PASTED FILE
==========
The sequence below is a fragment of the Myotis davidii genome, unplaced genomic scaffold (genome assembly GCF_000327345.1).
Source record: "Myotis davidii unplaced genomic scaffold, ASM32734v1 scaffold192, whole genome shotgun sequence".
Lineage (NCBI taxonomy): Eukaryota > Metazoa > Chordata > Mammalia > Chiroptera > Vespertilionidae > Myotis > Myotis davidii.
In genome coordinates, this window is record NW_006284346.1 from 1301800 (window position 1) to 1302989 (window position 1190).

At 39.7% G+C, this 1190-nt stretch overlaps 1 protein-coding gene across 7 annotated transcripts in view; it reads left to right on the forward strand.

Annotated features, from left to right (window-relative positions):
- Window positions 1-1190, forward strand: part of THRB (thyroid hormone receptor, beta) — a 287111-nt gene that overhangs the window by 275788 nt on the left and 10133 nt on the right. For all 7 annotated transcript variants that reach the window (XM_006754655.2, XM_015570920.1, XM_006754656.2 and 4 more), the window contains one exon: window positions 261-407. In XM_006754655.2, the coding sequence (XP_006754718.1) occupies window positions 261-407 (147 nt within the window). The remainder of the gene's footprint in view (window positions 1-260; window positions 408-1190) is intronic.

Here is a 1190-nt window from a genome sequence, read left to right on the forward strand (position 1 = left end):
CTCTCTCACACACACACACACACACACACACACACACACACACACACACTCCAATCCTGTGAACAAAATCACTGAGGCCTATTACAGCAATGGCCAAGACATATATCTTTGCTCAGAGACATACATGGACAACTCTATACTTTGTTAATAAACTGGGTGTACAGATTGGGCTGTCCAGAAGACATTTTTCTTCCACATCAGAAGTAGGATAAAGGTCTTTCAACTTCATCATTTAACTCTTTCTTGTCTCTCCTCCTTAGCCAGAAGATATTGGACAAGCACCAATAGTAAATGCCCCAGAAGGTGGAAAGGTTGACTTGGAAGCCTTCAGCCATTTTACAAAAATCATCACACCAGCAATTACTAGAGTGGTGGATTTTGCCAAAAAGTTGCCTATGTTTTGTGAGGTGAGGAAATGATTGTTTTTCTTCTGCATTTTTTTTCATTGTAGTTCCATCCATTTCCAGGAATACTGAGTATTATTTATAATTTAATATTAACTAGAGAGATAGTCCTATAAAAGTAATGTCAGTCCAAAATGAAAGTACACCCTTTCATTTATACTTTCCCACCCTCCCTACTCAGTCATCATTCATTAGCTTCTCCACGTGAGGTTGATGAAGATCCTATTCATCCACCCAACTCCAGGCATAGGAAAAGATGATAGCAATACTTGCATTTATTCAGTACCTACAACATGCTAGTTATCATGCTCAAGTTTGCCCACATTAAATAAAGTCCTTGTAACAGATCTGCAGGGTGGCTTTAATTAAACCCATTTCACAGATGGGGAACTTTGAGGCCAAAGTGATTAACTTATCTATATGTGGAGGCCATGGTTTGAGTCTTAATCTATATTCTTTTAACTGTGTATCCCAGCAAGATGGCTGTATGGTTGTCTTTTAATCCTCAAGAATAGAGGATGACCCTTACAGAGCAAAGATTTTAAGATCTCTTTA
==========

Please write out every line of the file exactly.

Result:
The sequence below is a fragment of the Myotis davidii genome, unplaced genomic scaffold (genome assembly GCF_000327345.1).
Source record: "Myotis davidii unplaced genomic scaffold, ASM32734v1 scaffold192, whole genome shotgun sequence".
Lineage (NCBI taxonomy): Eukaryota > Metazoa > Chordata > Mammalia > Chiroptera > Vespertilionidae > Myotis > Myotis davidii.
In genome coordinates, this window is record NW_006284346.1 from 1301800 (window position 1) to 1302989 (window position 1190).

At 39.7% G+C, this 1190-nt stretch overlaps 1 protein-coding gene across 7 annotated transcripts in view; it reads left to right on the forward strand.

Annotated features, from left to right (window-relative positions):
- Window positions 1-1190, forward strand: part of THRB (thyroid hormone receptor, beta) — a 287111-nt gene that overhangs the window by 275788 nt on the left and 10133 nt on the right. For all 7 annotated transcript variants that reach the window (XM_006754655.2, XM_015570920.1, XM_006754656.2 and 4 more), the window contains one exon: window positions 261-407. In XM_006754655.2, the coding sequence (XP_006754718.1) occupies window positions 261-407 (147 nt within the window). The remainder of the gene's footprint in view (window positions 1-260; window positions 408-1190) is intronic.

Here is a 1190-nt window from a genome sequence, read left to right on the forward strand (position 1 = left end):
CTCTCTCACACACACACACACACACACACACACACACACACACACACACTCCAATCCTGTGAACAAAATCACTGAGGCCTATTACAGCAATGGCCAAGACATATATCTTTGCTCAGAGACATACATGGACAACTCTATACTTTGTTAATAAACTGGGTGTACAGATTGGGCTGTCCAGAAGACATTTTTCTTCCACATCAGAAGTAGGATAAAGGTCTTTCAACTTCATCATTTAACTCTTTCTTGTCTCTCCTCCTTAGCCAGAAGATATTGGACAAGCACCAATAGTAAATGCCCCAGAAGGTGGAAAGGTTGACTTGGAAGCCTTCAGCCATTTTACAAAAATCATCACACCAGCAATTACTAGAGTGGTGGATTTTGCCAAAAAGTTGCCTATGTTTTGTGAGGTGAGGAAATGATTGTTTTTCTTCTGCATTTTTTTTCATTGTAGTTCCATCCATTTCCAGGAATACTGAGTATTATTTATAATTTAATATTAACTAGAGAGATAGTCCTATAAAAGTAATGTCAGTCCAAAATGAAAGTACACCCTTTCATTTATACTTTCCCACCCTCCCTACTCAGTCATCATTCATTAGCTTCTCCACGTGAGGTTGATGAAGATCCTATTCATCCACCCAACTCCAGGCATAGGAAAAGATGATAGCAATACTTGCATTTATTCAGTACCTACAACATGCTAGTTATCATGCTCAAGTTTGCCCACATTAAATAAAGTCCTTGTAACAGATCTGCAGGGTGGCTTTAATTAAACCCATTTCACAGATGGGGAACTTTGAGGCCAAAGTGATTAACTTATCTATATGTGGAGGCCATGGTTTGAGTCTTAATCTATATTCTTTTAACTGTGTATCCCAGCAAGATGGCTGTATGGTTGTCTTTTAATCCTCAAGAATAGAGGATGACCCTTACAGAGCAAAGATTTTAAGATCTCTTTA